**ABSTRACT NOT FOR CITATION WITHOUT AUTHOR PERMISSION. The title, authors, and abstract for this completion report are provided below. For a copy of the full completion report, please contact the author via e-mail at Fraser.Neave@dfo-mpo.gc.ca. Questions? Contact the GLFC via email at email@example.com or via telephone at 734-662-3209.**
An investigation of a potential morphotype trigger in two Ichthyomyzon species
Fraser Neave1, Margaret Docker2, Todd Steeves1, Tom Pratt3, Robert McLaughlin4
1 Sea Lamprey Control Centre, Sault Ste. Marie, ON
2 Department of Biological Sciences, University of Manitoba, Winnipeg, MB
3 Great Lakes Laboratory for Fisheries and Aquatic Science, Sault Ste. Marie, ON
4Department of Integrative Biology, University of Guelph, Guelph, ON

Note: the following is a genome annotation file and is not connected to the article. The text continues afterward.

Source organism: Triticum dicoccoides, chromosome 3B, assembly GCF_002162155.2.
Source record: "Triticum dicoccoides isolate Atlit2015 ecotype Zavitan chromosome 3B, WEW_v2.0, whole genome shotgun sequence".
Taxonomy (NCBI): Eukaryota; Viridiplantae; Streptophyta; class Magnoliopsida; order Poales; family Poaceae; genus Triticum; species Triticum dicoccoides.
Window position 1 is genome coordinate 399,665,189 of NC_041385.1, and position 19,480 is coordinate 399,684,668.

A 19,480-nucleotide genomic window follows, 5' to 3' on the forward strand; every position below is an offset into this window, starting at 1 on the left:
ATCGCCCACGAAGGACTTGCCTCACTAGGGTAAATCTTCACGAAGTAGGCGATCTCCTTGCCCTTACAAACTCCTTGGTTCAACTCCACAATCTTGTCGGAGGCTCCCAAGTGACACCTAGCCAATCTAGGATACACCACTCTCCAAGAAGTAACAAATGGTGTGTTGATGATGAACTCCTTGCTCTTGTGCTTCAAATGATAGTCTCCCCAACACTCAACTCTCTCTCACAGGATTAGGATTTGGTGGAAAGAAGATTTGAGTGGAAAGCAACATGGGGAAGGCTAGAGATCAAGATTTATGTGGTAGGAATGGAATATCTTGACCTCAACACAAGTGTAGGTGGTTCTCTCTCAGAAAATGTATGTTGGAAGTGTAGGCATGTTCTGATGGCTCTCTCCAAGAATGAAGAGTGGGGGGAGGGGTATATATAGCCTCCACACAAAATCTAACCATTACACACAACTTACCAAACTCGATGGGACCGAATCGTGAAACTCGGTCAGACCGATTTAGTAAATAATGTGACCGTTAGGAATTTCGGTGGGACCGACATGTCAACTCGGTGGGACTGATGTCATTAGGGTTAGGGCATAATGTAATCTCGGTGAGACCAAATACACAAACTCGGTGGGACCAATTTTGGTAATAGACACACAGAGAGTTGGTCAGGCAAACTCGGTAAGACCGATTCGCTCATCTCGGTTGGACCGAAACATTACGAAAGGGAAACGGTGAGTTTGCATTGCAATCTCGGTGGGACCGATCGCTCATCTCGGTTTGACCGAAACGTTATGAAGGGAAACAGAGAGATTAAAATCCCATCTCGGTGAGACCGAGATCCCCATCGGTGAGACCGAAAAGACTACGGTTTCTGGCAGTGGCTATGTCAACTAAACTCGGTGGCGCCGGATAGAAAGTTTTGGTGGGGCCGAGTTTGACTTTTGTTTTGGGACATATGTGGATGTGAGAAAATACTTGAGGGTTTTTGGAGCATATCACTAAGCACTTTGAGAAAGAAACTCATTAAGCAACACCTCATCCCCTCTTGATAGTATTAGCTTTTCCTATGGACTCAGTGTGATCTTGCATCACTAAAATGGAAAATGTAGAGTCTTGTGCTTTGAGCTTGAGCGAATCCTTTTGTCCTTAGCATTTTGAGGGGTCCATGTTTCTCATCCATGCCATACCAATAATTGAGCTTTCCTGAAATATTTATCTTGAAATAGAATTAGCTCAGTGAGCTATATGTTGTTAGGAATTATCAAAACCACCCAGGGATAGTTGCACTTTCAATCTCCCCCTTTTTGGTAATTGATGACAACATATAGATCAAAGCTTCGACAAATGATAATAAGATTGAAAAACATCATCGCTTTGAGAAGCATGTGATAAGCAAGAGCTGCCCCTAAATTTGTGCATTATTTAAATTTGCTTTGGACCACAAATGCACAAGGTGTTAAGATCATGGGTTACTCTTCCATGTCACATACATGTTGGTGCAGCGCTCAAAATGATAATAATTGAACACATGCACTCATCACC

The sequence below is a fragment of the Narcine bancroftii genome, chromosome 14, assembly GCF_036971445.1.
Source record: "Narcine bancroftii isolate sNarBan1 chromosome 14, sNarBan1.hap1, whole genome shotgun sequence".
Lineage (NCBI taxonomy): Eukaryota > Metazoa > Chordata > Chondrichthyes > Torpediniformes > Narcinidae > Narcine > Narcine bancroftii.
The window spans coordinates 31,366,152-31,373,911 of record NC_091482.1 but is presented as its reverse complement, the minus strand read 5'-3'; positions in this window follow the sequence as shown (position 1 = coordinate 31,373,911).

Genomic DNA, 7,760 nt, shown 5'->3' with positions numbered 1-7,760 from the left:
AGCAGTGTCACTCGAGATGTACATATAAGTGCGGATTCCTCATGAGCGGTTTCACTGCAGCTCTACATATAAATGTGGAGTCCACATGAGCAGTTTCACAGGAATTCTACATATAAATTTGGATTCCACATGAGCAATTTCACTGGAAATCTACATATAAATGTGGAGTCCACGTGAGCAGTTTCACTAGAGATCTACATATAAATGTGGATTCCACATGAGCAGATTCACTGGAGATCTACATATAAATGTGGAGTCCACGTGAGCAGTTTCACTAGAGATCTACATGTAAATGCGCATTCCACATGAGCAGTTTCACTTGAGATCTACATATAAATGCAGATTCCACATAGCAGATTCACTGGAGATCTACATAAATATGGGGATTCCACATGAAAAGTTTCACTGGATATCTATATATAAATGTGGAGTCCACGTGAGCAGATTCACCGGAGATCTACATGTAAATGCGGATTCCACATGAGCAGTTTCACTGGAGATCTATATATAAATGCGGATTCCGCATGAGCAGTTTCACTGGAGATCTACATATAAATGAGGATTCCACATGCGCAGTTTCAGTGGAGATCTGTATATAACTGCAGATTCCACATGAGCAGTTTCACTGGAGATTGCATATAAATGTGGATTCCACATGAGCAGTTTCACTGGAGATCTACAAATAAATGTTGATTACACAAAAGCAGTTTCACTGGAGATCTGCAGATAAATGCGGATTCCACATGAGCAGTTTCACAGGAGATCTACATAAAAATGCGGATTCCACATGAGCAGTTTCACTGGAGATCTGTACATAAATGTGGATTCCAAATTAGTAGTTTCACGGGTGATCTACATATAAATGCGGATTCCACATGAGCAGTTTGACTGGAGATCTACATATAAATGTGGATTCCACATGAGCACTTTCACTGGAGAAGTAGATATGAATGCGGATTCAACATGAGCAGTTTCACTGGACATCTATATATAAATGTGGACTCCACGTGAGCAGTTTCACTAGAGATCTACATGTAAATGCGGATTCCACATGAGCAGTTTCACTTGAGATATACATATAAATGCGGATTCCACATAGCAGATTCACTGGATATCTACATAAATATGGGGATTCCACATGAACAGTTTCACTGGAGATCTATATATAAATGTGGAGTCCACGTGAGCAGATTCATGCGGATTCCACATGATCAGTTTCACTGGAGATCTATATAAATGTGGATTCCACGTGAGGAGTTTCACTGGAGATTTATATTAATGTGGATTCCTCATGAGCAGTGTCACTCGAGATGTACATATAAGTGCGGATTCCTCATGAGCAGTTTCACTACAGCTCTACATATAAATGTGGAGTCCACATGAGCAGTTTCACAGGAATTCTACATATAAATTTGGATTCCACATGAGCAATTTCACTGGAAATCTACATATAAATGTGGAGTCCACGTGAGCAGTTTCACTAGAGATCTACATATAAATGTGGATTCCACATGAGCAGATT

In most lamprey genera, “paired” species exist in which the larvae are morphologically indistinguishable but adult feeding type differs. The lack of diagnostic genetic differences in many pairs has led to suggestions that they constitute a single gene pool with environmentally-influenced feeding types. To investigate whether stream characteristics are correlated with feeding type in the parasitic silver lamprey Ichthyomyzon unicuspis and non-parasitic northern brook lamprey I. fossor, eight variables (pH, alkalinity, conductivity, discharge, total dissolved solids, and density of larval sea lamprey Petromyzon marinus, Ichthyomyzon spp., and all species) were compared among 8 streams with only silver lamprey, 10 with only northern brook lamprey, and 13 with both species using Classification Tree Analysis. The best misclassification rate (23%) was achieved using both sea lamprey and Ichthyomyzon larval density; silver lamprey tended to inhabit streams with higher sea lamprey larval density and northern brook lamprey tended to inhabit streams with higher Ichthyomyzon larval density. We then tested for plasticity experimentally. In a lab-based common garden experiment, there was no larval survival beyond 3 months. In an in situ transplant experiment, >12,000 larvae were transplanted into 10 stream reaches in the Lake Huron basin; post-metamorphic individuals of the alternate feeding type were recaptured 4–5 years later in two streams, but genetic parentage analysis indicated that they were not offspring of the original known-phenotype parents. Thus, phenotypic plasticity was not demonstrated. Development of effective rearing procedures for Ichthyomyzon lampreys is essential for any future similar studies.